skip to Main Content

Things Fall Apart

By Maame Blue


Things fall apart but we keep going. This is not a simplistic interpretation of Chinua Achebe’s 1958 novel of the same name but is instead in reference to the last 18-plus months of our collective lives. Where we fell apart. Where I fell apart.

‘Okonkwo was deeply grieved. And it was not just a personal grief. He mourned for the clan, which he saw breaking up and falling apart.’

The thing that broke us in the beginning was an airborne virus, but what has endured is something greater, that carries more grief and is still revealing itself. So, when I speak of things falling apart, I am speaking solely of the self and of the things we once held as a certainty that have been split in two, dissected, found wanting and we have been unable to get back together again. The classic Humpty Dumpty tale without the catchy song to help us remember, then forget our woes.

We’re so good at forgetting as a society in Britain. We remember what makes us look great and discard the rest if we can. We’re only human, after all. But it’s hard to pretend that things haven’t fallen apart when they’re in the midst of falling. And I, like many other writers, creatives, human beings across the world, eventually fell apart during this Covid pandemic. My falling was a form of burnout – a sort of creative blindness that meant I could no longer picture words, no longer hope for stories or even write my own name and believe that what was written was the truth. It was way less poetic than that of course – it was painful and unexpected; albeit, completely inevitable.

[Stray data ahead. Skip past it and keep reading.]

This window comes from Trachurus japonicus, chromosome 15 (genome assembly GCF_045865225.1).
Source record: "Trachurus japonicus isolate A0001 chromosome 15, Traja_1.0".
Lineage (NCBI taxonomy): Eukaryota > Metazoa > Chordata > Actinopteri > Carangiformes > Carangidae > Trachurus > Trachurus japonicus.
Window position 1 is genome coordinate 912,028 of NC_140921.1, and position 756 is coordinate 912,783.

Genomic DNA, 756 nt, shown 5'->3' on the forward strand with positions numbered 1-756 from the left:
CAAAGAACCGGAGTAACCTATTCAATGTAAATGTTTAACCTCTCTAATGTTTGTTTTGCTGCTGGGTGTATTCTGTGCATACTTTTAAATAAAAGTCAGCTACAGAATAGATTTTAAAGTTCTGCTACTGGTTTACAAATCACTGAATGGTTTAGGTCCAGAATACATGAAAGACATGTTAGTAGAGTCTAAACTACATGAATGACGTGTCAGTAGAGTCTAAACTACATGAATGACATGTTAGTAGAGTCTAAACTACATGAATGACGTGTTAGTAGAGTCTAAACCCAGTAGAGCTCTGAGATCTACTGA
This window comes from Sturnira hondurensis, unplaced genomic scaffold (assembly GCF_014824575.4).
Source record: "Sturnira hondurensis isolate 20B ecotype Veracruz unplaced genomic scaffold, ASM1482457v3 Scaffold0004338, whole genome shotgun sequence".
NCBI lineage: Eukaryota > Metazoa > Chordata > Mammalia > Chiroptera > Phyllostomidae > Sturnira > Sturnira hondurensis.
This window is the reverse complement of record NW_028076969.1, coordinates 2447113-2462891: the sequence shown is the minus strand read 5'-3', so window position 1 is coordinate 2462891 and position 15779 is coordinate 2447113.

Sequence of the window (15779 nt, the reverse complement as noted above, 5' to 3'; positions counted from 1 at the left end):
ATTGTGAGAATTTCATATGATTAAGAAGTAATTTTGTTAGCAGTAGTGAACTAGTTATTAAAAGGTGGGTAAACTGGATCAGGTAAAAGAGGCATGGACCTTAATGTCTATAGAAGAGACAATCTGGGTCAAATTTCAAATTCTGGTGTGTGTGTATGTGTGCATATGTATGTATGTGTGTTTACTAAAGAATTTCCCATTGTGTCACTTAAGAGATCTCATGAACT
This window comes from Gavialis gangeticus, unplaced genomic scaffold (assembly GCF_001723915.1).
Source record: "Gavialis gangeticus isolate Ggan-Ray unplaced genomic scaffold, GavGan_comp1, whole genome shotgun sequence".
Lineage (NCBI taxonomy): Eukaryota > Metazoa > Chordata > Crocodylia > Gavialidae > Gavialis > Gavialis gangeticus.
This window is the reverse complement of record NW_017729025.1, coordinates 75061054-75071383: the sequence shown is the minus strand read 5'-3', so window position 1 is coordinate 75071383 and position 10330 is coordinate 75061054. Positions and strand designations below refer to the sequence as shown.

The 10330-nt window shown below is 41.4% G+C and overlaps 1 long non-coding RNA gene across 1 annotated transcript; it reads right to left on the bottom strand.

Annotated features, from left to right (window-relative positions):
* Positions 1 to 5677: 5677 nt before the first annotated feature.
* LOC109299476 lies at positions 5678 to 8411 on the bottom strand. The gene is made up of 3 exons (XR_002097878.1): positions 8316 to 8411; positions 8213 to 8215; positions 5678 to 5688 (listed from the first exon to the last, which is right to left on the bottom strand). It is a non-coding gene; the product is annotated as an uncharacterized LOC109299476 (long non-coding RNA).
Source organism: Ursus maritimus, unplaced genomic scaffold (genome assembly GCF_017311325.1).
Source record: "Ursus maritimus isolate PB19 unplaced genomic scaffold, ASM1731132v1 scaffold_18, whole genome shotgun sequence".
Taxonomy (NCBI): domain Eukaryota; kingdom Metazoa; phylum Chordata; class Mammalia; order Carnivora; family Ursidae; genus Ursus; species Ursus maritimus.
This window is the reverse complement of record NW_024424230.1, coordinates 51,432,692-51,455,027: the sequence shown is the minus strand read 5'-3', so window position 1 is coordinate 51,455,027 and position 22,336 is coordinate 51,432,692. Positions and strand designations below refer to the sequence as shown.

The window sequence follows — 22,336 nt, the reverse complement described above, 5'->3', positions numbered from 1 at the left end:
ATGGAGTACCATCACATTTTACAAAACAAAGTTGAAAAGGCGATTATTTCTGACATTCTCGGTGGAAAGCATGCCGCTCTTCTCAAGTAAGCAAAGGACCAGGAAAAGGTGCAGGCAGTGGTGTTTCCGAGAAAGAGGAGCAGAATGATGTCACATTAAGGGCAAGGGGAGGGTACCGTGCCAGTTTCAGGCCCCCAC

We have been collectively traumatised, watching the ticking counter of the death toll – looking doubtfully at those close to us making decisions we deem risky or selfish, feeling trapped in our own homes whilst also grateful that we have a home, and then resentful and then grateful again. We’ve been pushed to our limits, our sense of safety stolen in the blink of an eye, or rather in the droplet of a cough. We fell apart. I fell apart.

In burning out, you can feel spent, empty, burned hollow, waiting desperately for something new to spring forth from the ash. But that requires you to identify and then somehow end the thing that pushed you into the fire in the first place. I was overworked, as many of us have been. I brought a lot of it on myself because, if I could control nothing else, at least I could control how much I produced, right? My value still lived in what I could create and turn into goods and services – things and stuff that I thought would fulfil me. I wasn’t aware how much this was taking from me, this powering through, keeping it pushing, always hustling. Even as I write this, it feels exhausting to think back over it again.

In the end, it was art that replenished me. Funny how it can do that. We take so much of it for granted, but often an artist’s interpretation of something we think we already know, can cut straight to the heart of a thing, in a way that words can’t.